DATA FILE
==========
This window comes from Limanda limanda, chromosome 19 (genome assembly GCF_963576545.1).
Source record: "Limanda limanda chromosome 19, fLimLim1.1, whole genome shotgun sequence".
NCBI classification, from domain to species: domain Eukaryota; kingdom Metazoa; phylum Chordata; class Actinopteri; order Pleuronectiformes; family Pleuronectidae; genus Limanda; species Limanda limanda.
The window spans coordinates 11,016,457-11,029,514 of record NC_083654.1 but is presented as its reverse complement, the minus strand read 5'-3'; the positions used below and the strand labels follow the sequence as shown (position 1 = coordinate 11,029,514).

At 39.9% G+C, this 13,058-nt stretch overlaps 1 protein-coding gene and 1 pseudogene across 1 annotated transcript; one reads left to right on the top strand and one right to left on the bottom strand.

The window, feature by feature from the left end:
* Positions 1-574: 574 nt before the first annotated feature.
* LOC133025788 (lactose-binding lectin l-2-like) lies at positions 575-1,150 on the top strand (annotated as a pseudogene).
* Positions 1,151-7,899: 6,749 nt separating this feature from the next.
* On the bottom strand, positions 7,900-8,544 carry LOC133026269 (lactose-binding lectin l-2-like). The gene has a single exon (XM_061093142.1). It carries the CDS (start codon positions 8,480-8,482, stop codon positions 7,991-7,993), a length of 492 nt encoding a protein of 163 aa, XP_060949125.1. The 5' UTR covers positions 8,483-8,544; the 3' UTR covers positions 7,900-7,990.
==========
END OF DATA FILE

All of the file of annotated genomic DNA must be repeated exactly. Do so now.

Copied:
This window comes from Limanda limanda, chromosome 19 (genome assembly GCF_963576545.1).
Source record: "Limanda limanda chromosome 19, fLimLim1.1, whole genome shotgun sequence".
NCBI classification, from domain to species: domain Eukaryota; kingdom Metazoa; phylum Chordata; class Actinopteri; order Pleuronectiformes; family Pleuronectidae; genus Limanda; species Limanda limanda.
The window spans coordinates 11,016,457-11,029,514 of record NC_083654.1 but is presented as its reverse complement, the minus strand read 5'-3'; the positions used below and the strand labels follow the sequence as shown (position 1 = coordinate 11,029,514).

At 39.9% G+C, this 13,058-nt stretch overlaps 1 protein-coding gene and 1 pseudogene across 1 annotated transcript; one reads left to right on the top strand and one right to left on the bottom strand.

The window, feature by feature from the left end:
* Positions 1-574: 574 nt before the first annotated feature.
* LOC133025788 (lactose-binding lectin l-2-like) lies at positions 575-1,150 on the top strand (annotated as a pseudogene).
* Positions 1,151-7,899: 6,749 nt separating this feature from the next.
* On the bottom strand, positions 7,900-8,544 carry LOC133026269 (lactose-binding lectin l-2-like). The gene has a single exon (XM_061093142.1). It carries the CDS (start codon positions 8,480-8,482, stop codon positions 7,991-7,993), a length of 492 nt encoding a protein of 163 aa, XP_060949125.1. The 5' UTR covers positions 8,483-8,544; the 3' UTR covers positions 7,900-7,990.